"Advertising men trained by the I.C.S. make it legitimate," I broke in. And then, quoting from The Brooklyn Eagle: "The resources of the United States are unlimited," I added easily.

But I realized I was getting a little mixed up, and was relieved when the warden pushed back his chair. Before I left he said he had no wish to hamper me with the school curriculum, so he would only insist on my taking one subject, English, and, nominally, I would be assigned to the sixth form—beyond the jurisdiction of the prefects.

"And don't neglect your training," he added. "I want the school XV to do us credit this season".

* * * *

When thinking back it is the names you forget, the faces that meant anything are fresh and clear-cut. But there is nothing like the contents of an old trunk to start the memory parade. Those school-group photographs, masters and boys in academic garb posing stolidly, glumly, dumbly, self-consciously, defiantly, timidly, ingratiatingly, pleasantly or unpleasantly for lens and posterity while photographer Fry, of Elliot and Fry, calls solemnly from behind a lofty expanse of collar:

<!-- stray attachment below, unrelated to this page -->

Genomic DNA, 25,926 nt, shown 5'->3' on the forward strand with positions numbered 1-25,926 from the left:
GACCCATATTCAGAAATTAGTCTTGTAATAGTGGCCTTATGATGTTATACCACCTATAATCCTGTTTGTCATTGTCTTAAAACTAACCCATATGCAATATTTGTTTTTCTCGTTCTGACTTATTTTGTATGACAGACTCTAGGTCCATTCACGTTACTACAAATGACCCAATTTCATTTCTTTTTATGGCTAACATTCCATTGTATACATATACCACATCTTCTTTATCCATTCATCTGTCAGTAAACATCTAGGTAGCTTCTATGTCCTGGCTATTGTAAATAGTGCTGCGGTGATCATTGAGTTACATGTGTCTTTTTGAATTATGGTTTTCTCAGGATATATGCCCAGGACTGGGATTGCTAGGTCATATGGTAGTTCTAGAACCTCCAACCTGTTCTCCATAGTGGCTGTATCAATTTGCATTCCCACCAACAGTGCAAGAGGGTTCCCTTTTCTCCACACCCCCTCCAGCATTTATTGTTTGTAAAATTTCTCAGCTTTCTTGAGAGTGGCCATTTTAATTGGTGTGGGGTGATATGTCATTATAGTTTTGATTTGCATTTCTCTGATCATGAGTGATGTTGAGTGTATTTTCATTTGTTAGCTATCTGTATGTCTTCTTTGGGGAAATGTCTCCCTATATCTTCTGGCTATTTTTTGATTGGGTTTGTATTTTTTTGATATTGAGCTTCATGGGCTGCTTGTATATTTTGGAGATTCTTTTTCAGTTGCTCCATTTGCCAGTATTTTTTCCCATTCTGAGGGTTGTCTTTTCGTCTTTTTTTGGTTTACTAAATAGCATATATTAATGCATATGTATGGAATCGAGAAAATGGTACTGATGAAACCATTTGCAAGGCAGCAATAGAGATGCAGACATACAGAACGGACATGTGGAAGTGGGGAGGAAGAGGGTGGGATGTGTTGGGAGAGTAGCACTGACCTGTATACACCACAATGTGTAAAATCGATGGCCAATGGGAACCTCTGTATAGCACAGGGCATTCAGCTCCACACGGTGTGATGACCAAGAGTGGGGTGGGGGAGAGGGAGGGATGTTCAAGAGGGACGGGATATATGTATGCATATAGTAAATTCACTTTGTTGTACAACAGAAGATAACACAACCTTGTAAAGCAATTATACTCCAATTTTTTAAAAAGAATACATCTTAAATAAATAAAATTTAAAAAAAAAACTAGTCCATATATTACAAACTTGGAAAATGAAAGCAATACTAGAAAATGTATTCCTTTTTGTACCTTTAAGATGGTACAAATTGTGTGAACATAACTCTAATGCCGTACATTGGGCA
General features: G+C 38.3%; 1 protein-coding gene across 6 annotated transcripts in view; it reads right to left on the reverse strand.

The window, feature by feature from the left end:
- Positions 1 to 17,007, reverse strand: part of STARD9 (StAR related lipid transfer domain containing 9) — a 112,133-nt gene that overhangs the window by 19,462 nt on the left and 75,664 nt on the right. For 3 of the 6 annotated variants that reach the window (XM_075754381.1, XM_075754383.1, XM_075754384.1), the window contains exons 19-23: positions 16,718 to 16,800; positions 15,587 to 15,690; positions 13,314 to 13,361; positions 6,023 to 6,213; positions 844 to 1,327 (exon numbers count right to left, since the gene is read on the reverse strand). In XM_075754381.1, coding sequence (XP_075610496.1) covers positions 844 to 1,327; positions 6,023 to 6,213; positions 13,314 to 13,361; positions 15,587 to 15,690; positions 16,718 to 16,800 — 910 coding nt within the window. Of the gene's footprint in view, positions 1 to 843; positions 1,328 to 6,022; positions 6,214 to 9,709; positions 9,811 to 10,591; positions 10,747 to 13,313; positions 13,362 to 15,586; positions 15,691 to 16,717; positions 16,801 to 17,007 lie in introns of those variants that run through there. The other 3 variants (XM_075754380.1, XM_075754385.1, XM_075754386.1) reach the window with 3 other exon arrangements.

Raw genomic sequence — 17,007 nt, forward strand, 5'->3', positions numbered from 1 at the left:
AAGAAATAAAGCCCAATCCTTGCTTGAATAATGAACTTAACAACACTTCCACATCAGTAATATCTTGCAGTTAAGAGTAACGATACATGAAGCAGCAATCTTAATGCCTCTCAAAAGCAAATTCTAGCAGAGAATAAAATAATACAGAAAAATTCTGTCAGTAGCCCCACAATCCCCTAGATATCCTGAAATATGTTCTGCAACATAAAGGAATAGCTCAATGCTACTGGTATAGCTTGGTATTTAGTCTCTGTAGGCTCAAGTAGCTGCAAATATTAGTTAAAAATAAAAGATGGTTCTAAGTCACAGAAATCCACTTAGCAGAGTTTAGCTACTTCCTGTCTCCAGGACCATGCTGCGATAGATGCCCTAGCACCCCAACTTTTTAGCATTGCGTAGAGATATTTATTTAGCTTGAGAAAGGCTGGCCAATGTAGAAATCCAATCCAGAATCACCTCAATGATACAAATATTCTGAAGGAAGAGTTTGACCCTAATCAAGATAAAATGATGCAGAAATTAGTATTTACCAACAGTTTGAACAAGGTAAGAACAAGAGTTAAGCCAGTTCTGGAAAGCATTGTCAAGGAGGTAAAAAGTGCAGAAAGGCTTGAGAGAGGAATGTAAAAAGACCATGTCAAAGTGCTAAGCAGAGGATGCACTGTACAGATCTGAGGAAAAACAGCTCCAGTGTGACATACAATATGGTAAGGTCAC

"Look pleasant, all!"